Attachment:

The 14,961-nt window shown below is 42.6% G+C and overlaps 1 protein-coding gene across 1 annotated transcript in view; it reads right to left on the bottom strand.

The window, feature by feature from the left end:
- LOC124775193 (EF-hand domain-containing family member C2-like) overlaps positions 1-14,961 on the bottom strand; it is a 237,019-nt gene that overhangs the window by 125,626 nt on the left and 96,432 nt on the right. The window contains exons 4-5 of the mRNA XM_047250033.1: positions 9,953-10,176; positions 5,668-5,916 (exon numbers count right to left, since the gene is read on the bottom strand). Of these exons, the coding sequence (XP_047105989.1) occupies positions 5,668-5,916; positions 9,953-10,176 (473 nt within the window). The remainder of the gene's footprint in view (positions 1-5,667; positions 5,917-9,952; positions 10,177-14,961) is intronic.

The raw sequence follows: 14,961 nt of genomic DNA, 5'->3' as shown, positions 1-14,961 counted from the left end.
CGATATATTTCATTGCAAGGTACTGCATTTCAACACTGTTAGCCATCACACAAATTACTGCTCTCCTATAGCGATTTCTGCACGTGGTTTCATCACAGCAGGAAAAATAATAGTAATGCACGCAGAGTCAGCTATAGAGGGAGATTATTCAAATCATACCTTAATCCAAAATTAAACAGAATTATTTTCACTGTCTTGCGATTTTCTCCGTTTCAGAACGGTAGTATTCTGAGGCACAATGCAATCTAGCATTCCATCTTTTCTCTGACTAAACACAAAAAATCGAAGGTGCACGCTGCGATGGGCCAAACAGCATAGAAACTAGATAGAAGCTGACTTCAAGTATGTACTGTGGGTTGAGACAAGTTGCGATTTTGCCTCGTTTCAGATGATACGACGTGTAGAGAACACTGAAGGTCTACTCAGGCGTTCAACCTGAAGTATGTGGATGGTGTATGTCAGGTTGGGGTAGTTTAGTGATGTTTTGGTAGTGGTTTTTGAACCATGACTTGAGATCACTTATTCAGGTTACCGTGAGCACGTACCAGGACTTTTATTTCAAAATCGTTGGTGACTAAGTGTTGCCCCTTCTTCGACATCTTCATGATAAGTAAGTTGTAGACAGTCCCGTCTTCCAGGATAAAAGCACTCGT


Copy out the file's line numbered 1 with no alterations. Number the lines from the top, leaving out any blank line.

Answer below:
The 14,961-nt window shown below is 42.6% G+C and overlaps 1 protein-coding gene across 1 annotated transcript in view; it reads right to left on the bottom strand.